At NRO Media Blog, Greg Pollowitz underlined how Dan Amira at New York magazine worked overtime to make the case that President Obama's self-promotional appearance touting his NCAA basketball tournament picks actually aided Japan in "tangible ways" that never would have happened if he hadn't gone to the sports-loving segment of the American public with a charity pitch:
As Japan crept closer to a full nuclear meltdown yesterday, President Obama was explaining his March Madness bracket to ESPN for a segment airing today, as he did in 2010 and 2009. “While Japan Burns, Obama Fills Out His Bracket,” a headline from the National Review’s Jim Geraghty reads. RNC chairman Reince Priebus seconded the critique in a tweet today. “How can @BarackObama say he is leading when puts his NCAA bracket over the budget & other pressing issues?” An RNC spokesman also demanded that Obama “explain why filming an ESPN special on the NCAA tournament should be a priority on his public schedule.”
People, understandably, would generally prefer their presidents to be doing important presidential things instead of goofing around, which is why pointing out when they do the goofy things — whether it’s golfing or clearing brush — is such a common political attack. But in reality, Obama is not in charge of solving the nuclear crisis in Japan. He should keep abreast of developments, but spending a few minutes with ESPN in the White House isn’t going to prevent him from doing that. And, in fact, Obama ensured that the ESPN video will actually help the Japanese people in tangible ways. Before getting into his picks, Obama says:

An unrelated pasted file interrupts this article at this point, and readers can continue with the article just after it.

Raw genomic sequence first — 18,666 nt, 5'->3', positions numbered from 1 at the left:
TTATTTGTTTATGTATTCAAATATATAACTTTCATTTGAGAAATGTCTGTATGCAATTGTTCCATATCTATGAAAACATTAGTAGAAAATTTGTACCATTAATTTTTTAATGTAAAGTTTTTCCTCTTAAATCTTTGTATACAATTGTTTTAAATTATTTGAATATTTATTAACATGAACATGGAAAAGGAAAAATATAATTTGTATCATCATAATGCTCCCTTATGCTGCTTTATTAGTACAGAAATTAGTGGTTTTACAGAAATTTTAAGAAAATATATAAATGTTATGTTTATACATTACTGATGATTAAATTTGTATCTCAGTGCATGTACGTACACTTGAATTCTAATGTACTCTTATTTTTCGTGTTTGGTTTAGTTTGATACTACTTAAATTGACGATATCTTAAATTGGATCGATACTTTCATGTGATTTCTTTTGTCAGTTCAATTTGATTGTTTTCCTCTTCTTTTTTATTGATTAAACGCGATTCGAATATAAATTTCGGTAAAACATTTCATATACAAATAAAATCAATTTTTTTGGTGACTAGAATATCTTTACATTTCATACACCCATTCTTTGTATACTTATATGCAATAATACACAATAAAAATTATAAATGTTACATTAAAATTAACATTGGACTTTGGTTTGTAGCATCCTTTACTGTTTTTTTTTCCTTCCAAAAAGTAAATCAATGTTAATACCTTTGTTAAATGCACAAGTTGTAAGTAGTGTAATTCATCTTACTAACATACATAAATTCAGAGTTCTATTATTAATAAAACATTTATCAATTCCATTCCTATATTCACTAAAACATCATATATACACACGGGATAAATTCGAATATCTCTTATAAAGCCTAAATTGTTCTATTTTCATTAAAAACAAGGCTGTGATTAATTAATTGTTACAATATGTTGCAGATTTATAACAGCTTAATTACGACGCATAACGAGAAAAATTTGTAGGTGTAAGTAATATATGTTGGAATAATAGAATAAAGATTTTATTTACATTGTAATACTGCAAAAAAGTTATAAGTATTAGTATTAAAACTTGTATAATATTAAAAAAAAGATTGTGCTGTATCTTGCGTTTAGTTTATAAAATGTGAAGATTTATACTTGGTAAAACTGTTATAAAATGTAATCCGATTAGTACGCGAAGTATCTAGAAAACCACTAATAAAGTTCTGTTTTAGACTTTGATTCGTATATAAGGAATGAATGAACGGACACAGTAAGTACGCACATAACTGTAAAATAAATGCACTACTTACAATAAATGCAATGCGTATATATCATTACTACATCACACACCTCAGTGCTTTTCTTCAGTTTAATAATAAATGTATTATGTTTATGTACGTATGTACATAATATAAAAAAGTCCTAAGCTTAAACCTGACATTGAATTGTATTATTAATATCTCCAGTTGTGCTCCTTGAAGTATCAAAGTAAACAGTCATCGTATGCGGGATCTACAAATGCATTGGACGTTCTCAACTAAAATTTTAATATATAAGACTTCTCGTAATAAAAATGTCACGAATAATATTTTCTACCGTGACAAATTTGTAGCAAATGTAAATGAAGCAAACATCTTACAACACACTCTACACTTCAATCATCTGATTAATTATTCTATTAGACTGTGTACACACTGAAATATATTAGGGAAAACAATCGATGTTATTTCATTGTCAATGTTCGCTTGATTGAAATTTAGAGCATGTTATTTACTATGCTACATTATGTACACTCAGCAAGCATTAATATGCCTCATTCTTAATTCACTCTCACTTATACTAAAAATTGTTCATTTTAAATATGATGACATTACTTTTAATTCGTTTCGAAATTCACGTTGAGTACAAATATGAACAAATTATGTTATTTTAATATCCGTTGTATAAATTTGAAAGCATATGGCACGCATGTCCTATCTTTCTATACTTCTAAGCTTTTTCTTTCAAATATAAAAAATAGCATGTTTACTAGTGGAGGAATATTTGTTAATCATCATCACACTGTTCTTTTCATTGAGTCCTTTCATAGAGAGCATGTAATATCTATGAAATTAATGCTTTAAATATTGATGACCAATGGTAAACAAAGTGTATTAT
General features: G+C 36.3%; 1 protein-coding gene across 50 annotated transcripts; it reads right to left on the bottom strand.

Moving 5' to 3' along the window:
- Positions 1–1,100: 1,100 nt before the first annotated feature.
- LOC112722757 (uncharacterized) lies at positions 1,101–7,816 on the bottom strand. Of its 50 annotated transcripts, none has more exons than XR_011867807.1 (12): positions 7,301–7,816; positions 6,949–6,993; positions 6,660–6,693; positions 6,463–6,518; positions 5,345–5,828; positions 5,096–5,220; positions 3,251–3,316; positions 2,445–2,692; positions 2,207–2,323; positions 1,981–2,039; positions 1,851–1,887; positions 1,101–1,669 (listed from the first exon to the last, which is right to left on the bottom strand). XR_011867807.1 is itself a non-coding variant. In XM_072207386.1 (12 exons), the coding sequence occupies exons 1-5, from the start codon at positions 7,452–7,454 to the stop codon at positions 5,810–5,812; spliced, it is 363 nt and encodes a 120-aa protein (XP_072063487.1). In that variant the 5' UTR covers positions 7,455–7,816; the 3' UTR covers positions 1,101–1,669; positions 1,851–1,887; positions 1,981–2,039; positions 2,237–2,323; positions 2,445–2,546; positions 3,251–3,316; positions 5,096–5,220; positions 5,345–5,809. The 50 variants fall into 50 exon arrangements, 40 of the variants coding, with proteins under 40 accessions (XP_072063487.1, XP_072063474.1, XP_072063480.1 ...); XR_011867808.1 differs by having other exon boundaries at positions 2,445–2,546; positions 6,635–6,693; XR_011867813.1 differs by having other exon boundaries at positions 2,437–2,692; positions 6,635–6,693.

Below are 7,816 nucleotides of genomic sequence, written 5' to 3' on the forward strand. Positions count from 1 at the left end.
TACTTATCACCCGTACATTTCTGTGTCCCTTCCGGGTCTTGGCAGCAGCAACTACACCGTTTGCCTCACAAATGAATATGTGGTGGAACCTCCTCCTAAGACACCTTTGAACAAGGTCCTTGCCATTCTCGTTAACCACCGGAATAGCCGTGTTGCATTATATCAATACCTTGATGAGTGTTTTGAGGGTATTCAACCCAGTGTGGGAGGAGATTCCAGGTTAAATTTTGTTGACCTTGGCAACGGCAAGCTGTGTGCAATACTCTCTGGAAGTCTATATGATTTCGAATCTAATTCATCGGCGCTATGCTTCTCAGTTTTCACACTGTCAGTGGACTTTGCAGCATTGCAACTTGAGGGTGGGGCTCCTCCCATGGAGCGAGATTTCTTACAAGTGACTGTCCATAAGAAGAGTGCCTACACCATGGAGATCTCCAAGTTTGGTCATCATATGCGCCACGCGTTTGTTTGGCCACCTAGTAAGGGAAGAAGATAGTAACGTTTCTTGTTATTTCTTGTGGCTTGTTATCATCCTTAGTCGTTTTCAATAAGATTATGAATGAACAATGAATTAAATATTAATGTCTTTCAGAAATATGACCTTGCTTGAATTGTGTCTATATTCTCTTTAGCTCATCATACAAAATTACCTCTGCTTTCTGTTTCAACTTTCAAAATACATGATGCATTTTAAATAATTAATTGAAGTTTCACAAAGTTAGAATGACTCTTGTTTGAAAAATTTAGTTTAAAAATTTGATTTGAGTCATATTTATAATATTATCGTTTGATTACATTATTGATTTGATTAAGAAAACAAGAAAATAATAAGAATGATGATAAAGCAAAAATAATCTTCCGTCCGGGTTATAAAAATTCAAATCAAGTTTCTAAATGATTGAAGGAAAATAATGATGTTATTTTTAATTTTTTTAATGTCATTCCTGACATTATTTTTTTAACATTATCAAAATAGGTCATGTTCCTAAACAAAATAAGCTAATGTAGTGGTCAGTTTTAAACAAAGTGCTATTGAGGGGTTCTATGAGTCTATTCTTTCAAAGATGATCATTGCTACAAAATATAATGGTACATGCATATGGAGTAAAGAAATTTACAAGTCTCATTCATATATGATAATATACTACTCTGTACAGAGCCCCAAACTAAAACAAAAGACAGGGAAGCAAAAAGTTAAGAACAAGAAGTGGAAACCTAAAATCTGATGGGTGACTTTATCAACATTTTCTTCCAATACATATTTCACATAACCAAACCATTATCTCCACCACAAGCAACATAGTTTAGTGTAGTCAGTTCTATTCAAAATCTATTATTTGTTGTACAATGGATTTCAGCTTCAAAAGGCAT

[Obama urged people to get on their laptops and see a list of relief agencies at USAID.gov...]
A lot of people are going to hear that message on TV and online, and some of them will go donate. That will end up helping Japan a lot more than Obama not doing the ESPN segment because of concerns about superficially damaging optics.
Pollowitz cracked in reply: "For an encore, maybe President Obama can mention the Libyan revolution while he colors Easter eggs with Martha Stewart."